The reader of these articles knows that when it comes to this, often distinctions are made which are beside the point and definitely wrong. E.g., it has been said - I think especially of the time around the liberation that the former could be broken and the latter could not be broken, which would imply that during the Sinai covenant apostasy was possible, as. was to be expected with such a league comprising all the people, whereas during the second covenant apostasy was out of the picture, the new covenant being restricted to the saints, those predestined to life eternal. A statement which clearly runs counter the teaching of the epistle of the Hebrews, where we find our text quoted in full. The addresses of this epistle are emphatically warned against apostasy. In the same vein it was held, in departing from the wrong presupposition, that the writing of the Law on the tables of the hearts was equal to what Reformed Dogmatics would call: regeneration - regeneration as confessed and elaborated on in the Canons of Dordrecht. A distinction or difference which is highly disputable and untenable. As if the members of the Sinai-covenant would have been excluded from those benefits of the covenant. For then immediately the question arises: How come that we read of so many true believers and Godfearing people under the Old Testament? Or was it an inferior type of belief? But Scripture does not teach us this way. On the contrary, references to the belief of the fathers as answering the LORD's calling are made over and over in the New Testament!

That in the time of the Liberation the Church was bound to suchlike constructions and all the bad consequences they brought in their train, I need hardly tell. The distinction, however - and there is one; otherwise the comparison does not make sense - 'is to be sought in something else! During the covenant of Mount Sinai, it was all the things making Israel a separate nation, a nation by itself: the patriarchs, consanguinity, the common language, the giving of the law, the worship, and so on, which were to keep the members of the people together. All those outward things, one may say, provided he is very very careful in handling this expression. All those outward things were instruments by which the LORD was pleased to deal with the people in full earnest. The Israelite who would despise them would not go unpunished. Yet from the very outset everything was arranged in such a way as to make room place for something superior, something more appropriate in a relationship between God and man, namely that man, all and everyone, would know the LORD.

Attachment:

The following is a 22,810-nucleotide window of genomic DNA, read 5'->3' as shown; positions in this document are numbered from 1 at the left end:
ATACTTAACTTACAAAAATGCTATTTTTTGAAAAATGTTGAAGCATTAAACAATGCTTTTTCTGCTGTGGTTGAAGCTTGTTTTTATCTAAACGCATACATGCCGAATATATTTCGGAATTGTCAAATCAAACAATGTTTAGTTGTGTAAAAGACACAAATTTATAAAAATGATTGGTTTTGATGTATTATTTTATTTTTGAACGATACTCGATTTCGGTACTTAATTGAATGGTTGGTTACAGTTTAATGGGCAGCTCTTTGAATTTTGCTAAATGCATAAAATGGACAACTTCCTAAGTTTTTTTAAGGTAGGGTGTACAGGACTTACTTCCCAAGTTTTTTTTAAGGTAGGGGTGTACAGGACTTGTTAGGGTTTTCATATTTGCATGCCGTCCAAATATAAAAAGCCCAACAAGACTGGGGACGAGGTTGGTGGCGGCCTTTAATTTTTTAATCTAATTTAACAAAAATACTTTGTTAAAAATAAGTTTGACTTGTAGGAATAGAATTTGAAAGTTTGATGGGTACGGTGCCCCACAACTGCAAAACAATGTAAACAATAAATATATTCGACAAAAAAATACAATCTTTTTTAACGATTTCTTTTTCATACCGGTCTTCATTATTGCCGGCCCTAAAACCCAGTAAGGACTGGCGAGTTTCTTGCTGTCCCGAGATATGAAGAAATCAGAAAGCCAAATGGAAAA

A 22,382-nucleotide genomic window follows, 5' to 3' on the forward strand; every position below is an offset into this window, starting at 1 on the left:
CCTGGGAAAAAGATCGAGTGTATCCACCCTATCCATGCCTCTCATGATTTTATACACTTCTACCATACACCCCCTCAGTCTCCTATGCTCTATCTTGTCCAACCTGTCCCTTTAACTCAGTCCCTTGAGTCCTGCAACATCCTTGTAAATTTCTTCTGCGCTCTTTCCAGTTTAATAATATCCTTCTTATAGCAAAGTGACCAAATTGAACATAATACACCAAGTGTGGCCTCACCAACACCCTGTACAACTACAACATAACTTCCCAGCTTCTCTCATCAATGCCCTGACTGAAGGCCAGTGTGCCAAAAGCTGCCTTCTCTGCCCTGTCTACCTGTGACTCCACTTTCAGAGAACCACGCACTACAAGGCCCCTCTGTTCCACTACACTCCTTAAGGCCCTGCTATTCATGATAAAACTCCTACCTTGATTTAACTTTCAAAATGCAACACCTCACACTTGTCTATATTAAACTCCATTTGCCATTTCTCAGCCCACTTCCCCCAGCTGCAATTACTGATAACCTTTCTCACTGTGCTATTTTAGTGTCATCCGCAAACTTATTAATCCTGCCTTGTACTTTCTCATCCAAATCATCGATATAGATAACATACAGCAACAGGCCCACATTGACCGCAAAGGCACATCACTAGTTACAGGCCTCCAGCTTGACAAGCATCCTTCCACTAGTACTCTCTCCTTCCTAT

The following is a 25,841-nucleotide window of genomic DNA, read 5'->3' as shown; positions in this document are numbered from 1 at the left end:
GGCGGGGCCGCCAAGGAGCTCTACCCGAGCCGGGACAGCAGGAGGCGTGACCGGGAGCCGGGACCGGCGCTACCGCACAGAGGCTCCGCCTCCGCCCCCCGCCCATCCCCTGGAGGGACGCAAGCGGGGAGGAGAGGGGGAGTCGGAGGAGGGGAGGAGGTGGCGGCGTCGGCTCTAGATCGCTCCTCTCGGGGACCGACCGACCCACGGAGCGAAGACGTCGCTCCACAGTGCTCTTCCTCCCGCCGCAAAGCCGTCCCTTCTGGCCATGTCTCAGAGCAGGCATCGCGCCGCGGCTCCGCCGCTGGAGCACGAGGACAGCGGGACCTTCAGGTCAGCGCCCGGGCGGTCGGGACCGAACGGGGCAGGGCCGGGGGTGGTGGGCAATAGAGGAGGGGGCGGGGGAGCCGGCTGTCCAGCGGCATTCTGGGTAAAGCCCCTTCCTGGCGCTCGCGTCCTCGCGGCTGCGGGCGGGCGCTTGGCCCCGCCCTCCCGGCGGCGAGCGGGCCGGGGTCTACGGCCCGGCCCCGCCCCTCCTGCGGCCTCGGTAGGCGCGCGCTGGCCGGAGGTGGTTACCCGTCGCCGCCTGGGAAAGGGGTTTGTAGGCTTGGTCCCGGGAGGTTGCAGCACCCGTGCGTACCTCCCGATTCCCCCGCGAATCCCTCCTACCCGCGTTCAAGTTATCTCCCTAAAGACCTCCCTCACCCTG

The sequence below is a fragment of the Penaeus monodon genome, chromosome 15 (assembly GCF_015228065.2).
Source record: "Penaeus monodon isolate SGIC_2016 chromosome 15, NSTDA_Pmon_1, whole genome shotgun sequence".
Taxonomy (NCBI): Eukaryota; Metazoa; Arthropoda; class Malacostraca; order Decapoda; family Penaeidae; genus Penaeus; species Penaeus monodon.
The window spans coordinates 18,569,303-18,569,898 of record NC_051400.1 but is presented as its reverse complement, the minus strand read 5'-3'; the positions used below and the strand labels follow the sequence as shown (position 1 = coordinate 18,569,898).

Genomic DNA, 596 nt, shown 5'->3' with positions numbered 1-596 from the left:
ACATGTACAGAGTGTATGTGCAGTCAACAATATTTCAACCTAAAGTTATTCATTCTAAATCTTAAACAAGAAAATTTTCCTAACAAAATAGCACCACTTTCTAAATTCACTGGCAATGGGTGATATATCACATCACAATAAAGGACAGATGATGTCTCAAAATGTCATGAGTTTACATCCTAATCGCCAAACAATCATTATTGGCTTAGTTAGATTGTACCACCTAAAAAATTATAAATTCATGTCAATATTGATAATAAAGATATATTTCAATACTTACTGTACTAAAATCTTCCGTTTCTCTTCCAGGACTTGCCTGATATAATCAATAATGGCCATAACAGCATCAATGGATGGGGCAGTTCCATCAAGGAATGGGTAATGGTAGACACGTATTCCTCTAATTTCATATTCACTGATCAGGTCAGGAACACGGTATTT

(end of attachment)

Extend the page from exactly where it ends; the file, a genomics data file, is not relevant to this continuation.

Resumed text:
That is what is characteristic of the new covenant or the new phase in the covenant. The Law, the statute of the covenant, the charter, we may say, which lay some place in the Ark, in the temple, and was read on set occasions, e.g. the feast of booths, ought not just to lie there and be read in the hearing of the people henceforth. As charter of the covenant with God, it ought to be written upon their hearts, since this God was to be loved by his believers with all their hearts. Having the Law in their hearts, they would carry the law with them wherever they would go. When the outward supports of faith - land, temple, palace, among other things would slip away one by one, the people was in need of an inner support. Israel setting out on a march that will bring them outside their homeland to the remotest corners of the earth, will be accompanied by the Law, that is to say, by the cordial knowledge of the LORD. Which implies that each and everyone, who knows the Law by heart (with all his heart) is considered a member of the covenant. The door to the New Testament is open.

Not that there was not such a knowledge prior to the time of Jeremiah. It was no less than the forgiveness of sins. But as time went by, in process of time, this item was stressed more and more. Everything pivots around that more than ever. And the breach of the covenant, thrusting a spoke in the wheel - how much hadn't Jeremiah reprehended the people for that! - is not consigned to the realm of fancy or impossibilities henceforth (just read the letter to the Hebrews) but brought out into full relief and put in the proper light as to be the worst of all sins and very insulting to the LORD who promised forgiveness of sins.

Jeremiah was the prophet to witness the exile. Seemingly it was a Ioss. Jerusalem, the temple, especially the Ark, everything was lost. But really it was a gain. The covenant partner Israel itself comes back renewed, changed for the good. They will commit sins. What otherwise do you expect in this sinful and broken world. There will be breakers of the covenant. But it is the covenant itself which is safeguarded on better conditions. The Messiah, the LORD JESUS CHRIST, comes into the picture here. This officebearer will stand the test in which all his predecessors (prophets, priests, and kings) have failed.